Simply tweeting without direction won’t endear you to followers and engage with them effectively enough to build brand loyalty.
Social Media is a bit like the England left wing a few years ago, you can’t just play anyone there! For example Barmby, Heskey, Wise, Ince, Sherwood, Downing …..
Companies often get anyone to update the Facebook/ Twitter because they think it’s easy.
What you need to consider:
- The platforms which hold your key demographics
- Timing of tweets/updates
- Types of content
- Tone of content
- Protocol for engaging
- How to build following
- How to build relationships in your niche
- SEO considerations
- Being part of trending related topics
- Understanding the results
Go into your analytics you can analyse the amount of traffic you get from social media and how you convert from it. From this data you can focus and prioritize if resources are scarce.
This article focuses on the types of tweets and as I work in Ecommerce the focus is on retail.
Deals and promotions
Twitter is a good way to communicate your current deals. Order tweet by price, product then link. Try mixing it up to see how it changes the CTR – experiment between formal and informal
Product announcements and promos
Launching a new product? Twitter’s a great way to spread the word. Implement some kind of countdown and incentives, hook to be part of the process. Promoted trends works well but is expensive, can get you loads of buzz e.g. #Fifa12 but for retail other retailers can jump on it for free so a promoted tweet limit this.
If this new product is a flagship product then create a separate twitter account for a specific fan base so they can be closer to the launch. Once launch keep the account and I’ve advice on how to use the product, tricks, upgrades, answer questions etc.
Regular product updates
Don’t spam but go for a direct sell a few tweets a day, be emotive and personal. With new twitter rich content can customers explore. Using Google Analytics you can see the immediate effects. The merchandising team should feed into the social team which products to promote.
When things go wrong, customers want fast answers, and many have been turning to Twitter to work it out.
Product usage tips
Helping customers get more mileage out of your products by offering 140-character-or-less tips provides value, and a reason to become and stay a follower.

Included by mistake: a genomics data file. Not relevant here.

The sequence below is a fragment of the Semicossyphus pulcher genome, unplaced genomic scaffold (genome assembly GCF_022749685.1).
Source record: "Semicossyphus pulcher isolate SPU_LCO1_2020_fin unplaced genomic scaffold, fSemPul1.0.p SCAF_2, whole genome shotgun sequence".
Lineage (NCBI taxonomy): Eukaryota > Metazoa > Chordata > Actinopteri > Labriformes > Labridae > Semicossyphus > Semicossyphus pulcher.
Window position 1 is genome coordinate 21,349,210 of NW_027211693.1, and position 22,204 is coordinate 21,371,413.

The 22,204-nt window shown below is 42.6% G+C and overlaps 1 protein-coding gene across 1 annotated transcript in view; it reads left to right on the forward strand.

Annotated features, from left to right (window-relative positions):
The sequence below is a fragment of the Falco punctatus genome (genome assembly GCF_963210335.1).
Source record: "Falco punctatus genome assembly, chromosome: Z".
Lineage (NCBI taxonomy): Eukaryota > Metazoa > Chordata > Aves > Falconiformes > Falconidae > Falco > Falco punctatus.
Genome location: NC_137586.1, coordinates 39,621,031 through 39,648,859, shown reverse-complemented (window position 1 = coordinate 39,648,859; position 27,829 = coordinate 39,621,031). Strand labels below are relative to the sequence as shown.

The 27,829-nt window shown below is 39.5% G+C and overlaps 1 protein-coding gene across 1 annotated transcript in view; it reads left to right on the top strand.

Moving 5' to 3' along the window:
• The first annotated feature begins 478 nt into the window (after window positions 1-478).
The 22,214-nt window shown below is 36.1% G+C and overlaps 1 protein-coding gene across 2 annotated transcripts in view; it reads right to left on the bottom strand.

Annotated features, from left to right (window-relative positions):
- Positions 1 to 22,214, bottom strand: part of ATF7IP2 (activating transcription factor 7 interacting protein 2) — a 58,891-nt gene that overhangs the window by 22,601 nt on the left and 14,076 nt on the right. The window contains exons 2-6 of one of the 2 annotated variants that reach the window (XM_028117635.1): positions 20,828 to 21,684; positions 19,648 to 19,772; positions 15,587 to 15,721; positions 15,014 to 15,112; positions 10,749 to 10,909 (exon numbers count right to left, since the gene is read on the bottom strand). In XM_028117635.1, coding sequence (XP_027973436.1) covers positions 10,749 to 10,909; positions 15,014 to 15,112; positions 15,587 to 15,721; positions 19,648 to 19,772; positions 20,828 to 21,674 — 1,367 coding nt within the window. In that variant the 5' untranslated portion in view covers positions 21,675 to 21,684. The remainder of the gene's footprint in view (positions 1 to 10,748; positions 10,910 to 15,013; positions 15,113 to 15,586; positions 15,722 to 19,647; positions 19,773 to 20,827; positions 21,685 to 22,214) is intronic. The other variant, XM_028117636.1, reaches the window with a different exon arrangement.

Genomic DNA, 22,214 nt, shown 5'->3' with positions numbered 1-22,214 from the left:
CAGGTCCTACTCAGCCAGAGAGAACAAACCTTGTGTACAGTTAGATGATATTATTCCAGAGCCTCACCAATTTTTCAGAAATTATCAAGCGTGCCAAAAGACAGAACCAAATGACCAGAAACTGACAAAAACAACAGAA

Pay attention to conversations and try and speak to people who could become potential customers.
People follow brands because they’re interested in them, so share interesting stories about your company. People are interested in big brand company culture, incentives and events.
When it comes to charity invite followers to join your efforts and always mention the charity so you could get a retweet. Even you don’t have a relationship with a charity why not point your followers to their incentives, costs ya nothing.
Talk to your followers if they tweet something interesting, retweet something interesting from them.
Use Follow Friday at partners, celeb fans and people/brands you want to follow you.
Celebrity endorsement is a form of social proof, so if you get some, use it. Using “Thanks @celebrity” is a humble way to boast about it.
Spread the word about events such as sales, tours, interviews etc.
Tweet at staff and talk about their activities so you can humanize your brand. If you’re small enough you could have pics of staff on the Twitter background.
Link to content in line with your audiences interests. For example link out to music/fashion resources. Measure engagement by retweets.
Bait your customers with a question that screams to be answered. E.g. best gift/ fashion tips etc. Offer incentives such as best answer gets DM’d a voucher or retweet best answer.
Announcing contests may not get @replies, but they are a way to get followers to engage with your company, even if they’re directed to your website. If contents require groups then you may et retweets. Maybe ask for retweets for you and your friends to get free stuff etc.
Promote other content
Twitter’s a great place to point followers to content they may have missed on your other social networks like Tumblr, Youtube or your blog.
Key metrics to report:
- Follower count
- Number of lists you are added on
- Klout score
- Tweet Grader score
- Rank of Twitter profile for brand terms
- Traffic from Twitter to your site
- Traffic from t.co to site and landing page promoting
- Percentage of overall traffic from Twitter
- Transactions and conversion rate form Twitter
- External links to the Twitter profile
- Social mentions of brand and products
- Number of replies
- Number of retweets